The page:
New Releases

HOWL'S MOVING CASTLE (PG) Japanese master animator Hayao Miyazaki's Howl's Moving Castle presents us with yet another fantastical world unlike anything seen before on a movie screen. Magic is afoot here, and almost everyone in the movie seems to be under the power of some sort of spell or another, beginning with Sophie (voiced by Emily Mortimer), a young girl transformed into a 90-year-old woman at the whim of a romantically frustrated witch. Sophie wanders into the mobile household of the powerful young wizard Howl (Christain Bale), a tortured type who can't seem to stop himself from turning into a monster now and then, and a sort of love blossoms. With a storyline that's a bit more convoluted than usual and a few images that seem rehashed from earlier Miyazaki offerings, Howl isn't quite up there with the filmmaker's very best work, but it's still better than just about anything else playing in theaters at the moment. Also featuring the voices of Jean Simmons, Lauren Bacall and Billy Crystal. Playing one night only, Sept. 9, as a special free screening at Eckerd College's Miller Auditorium, 4200 54th Ave. S., St. Petersburg. ****

YES (R) Sally Potter is a filmmaker whose ambitious, high-concept projects run the gamut from the brilliantly enigmatic (Orlando) to the embarrassingly insipid (The Tango Lesson), and her latest, Yes, falls squarely into the most unfortunate recesses of that later category. Among its many misguided pretensions, Yes features dialogue spoken entirely in iambic pentameter (yes, it's just as awful as you're imagining), and focuses on an Irish-American scientist (Joan Allen) and a dark-skinned Lebanese waiter (Simon Abkarian), known only as "He" and "She," whose adulterous affair becomes a clumsy encapsulation for the current state of post 9/11 geo-politics. Potter's vision here is both relentlessly heavy-handed and jaw-droppingly shallow, with a romanticized, metaphorical notion of Islam — as the emasculated, exotic Other — that borders on unintentional parody. Yes apparently had its genesis as an experimental short of about five minutes duration, which is about all Potter's material deserves. This is the sort of thing that gives art films a bad name. Also stars Sam Neill and Shirley Henderson. Opens Sept. 9 at Tampa Theatre in Tampa. Call to confirm. *


THE 40 YEAR-OLD VIRGIN (R) Ruder, cruder and more consistently funny than Wedding Crashers, this is 90-some minutes of comic anarchy with a 15 minute ode to middle-aged love inserted somewhere in there to show us the movie's heart is in the right place. Steve Carell (a regular on The Daily Show, and break-out performer from Anchorman) is the titular virgin, a sweetly clueless arrested adolescent who collects action figures and spends his weekends perfecting recipes for egg salad sandwiches. The movie's one big joke (variations of which are repeated endlessly, but usually hilariously) revolves around Carell's character being pressured by his male co-workers to have sex, and his bungled attempts to accomplish that mission, but The 40 Year-Old Virgin also gives us the lighter side of chest hair waxing, condom application, psycho speed dating and drunk girls puking in the faces of their potential lovers. Also stars Catherine Keener, Paul Rudd, Seth Rogen and Romany Malco. *** 1/2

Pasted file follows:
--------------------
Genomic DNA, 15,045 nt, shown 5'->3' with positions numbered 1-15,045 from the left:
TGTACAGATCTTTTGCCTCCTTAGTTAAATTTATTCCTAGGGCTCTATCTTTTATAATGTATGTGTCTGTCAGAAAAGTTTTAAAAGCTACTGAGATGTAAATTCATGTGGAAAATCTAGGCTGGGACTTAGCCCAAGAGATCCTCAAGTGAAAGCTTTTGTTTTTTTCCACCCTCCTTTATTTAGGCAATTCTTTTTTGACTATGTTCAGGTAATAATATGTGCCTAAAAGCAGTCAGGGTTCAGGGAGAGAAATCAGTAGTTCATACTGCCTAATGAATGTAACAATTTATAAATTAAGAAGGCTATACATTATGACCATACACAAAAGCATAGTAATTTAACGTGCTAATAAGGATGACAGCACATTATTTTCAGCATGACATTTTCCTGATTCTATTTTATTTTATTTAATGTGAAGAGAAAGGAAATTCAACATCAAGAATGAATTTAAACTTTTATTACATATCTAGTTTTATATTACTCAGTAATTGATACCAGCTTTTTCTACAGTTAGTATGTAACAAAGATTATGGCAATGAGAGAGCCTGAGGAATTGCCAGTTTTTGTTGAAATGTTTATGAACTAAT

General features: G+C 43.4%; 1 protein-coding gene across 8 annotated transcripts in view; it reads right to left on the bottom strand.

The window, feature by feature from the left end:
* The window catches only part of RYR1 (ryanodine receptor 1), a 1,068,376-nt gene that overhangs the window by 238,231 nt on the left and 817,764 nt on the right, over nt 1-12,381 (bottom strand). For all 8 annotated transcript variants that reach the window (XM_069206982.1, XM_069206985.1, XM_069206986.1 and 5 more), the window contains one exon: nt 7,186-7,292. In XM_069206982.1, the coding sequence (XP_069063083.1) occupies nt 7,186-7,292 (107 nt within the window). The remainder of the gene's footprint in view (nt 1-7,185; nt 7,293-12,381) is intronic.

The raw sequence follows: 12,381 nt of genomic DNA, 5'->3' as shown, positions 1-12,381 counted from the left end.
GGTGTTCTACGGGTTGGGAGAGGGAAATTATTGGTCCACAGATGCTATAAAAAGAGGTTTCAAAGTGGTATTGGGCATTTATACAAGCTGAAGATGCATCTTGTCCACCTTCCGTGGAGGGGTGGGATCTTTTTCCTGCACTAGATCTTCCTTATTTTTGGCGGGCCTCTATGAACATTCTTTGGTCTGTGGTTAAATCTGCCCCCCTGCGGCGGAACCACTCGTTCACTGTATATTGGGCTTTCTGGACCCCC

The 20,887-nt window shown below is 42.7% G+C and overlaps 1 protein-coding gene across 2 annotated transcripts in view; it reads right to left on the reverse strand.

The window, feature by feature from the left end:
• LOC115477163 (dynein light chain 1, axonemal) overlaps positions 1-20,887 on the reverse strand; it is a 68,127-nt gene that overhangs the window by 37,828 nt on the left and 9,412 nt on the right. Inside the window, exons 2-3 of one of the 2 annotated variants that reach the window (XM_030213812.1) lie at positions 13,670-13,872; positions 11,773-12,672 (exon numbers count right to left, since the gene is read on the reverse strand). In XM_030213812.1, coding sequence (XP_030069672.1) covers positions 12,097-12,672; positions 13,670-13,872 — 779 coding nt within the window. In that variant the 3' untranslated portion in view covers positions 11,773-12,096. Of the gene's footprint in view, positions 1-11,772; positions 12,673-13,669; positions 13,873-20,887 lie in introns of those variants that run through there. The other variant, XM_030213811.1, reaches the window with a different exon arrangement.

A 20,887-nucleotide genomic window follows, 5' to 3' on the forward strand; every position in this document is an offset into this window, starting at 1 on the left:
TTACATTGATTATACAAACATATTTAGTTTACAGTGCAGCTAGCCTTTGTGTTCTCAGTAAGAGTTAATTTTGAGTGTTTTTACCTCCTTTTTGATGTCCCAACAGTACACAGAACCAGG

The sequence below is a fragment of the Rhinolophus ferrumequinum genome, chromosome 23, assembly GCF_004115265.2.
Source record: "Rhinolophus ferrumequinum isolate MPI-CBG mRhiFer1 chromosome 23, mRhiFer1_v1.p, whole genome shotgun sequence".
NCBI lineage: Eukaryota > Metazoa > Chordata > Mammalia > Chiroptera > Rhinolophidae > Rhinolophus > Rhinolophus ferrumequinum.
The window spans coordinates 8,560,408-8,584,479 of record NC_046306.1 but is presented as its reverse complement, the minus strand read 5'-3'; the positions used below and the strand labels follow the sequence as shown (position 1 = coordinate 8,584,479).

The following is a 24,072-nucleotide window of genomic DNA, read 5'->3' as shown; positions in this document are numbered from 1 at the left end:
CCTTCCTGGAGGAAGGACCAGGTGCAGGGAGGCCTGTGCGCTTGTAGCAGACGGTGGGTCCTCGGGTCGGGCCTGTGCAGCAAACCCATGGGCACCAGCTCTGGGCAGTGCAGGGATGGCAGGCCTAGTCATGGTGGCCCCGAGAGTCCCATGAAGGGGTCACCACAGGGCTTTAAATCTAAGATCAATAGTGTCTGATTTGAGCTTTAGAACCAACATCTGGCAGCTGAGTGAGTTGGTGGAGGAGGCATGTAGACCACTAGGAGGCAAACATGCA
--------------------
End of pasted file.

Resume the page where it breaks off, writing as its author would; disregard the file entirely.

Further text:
THE ARISTOCRATS (NR) The Aristocrats tells us one of the oldest and (prior to this documentary) most obscure jokes around, a monstrously filthy monologue that describes all manner of depraved sexual atrocities. The punchline isn't much to speak of, but that's sort of the point: as the film is happy to remind us, repeatedly, it's never really about the punchline, but about how you get there. The horrifically dirty joke that The Aristocrats dissects is merely an excuse for comedians to give free reign to id and imagination, improvising in a jazz-like way that ultimately tells us more about the singer than the song. The Aristocrats wants us to think about what makes us laugh and why, digging deep into the roots of humor as both psychotherapy and sado-masochism. The joke is told, retold, inverted, subverted and dissected by dozens of famous comedians, but although much of this material is outrageously funny, even insightful, the movie eventually begins repeating itself, finally verging on overkill. Then again, would you expect less from the a film that attempts to cast itself as the last word on a killing joke? Features Jason Alexander, Hank Azaria, Drew Carey, George Carlin, Gilbert Gottfried, Eric Idle, Paul Reiser, Chris Rock, Bob Saget, Robin Williams and Jon Stewart. *** 1/2

THE BEAUTIFUL COUNTRY (R) A well-meaning but sometimes overwrought cross-cultural journey beginning in Vietnam and ending in America, featuring a multinational cast speaking a variety of languages, and directed by a Norwegian filmmaker. The Beautiful Country is the story of Binh (Damien Nguyen), a young man outcast by his fellow Vietnamese as bui dui ("less than dust") for being the mixed race offspring of a Vietnamese mother and an American G.I. father. When Binh's long-presumed-dead mother turns up long enough to tell him that his father is also alive and living in America, the boy embarks on a seemingly impossible mission to track the man down, a harrowing and sometimes implausibly charted journey that takes up the bulk of the film. The Beautiful Country lives up to its name during a lyrical and exquisitely photographed first act set in mostly rural areas of Vietnam, but the movie turns increasingly shrill and melodramatic as it progresses, culminating in a particularly nightmarish take on the immigrant experience in America. Also stars Bai Ling and Tim Roth. ***

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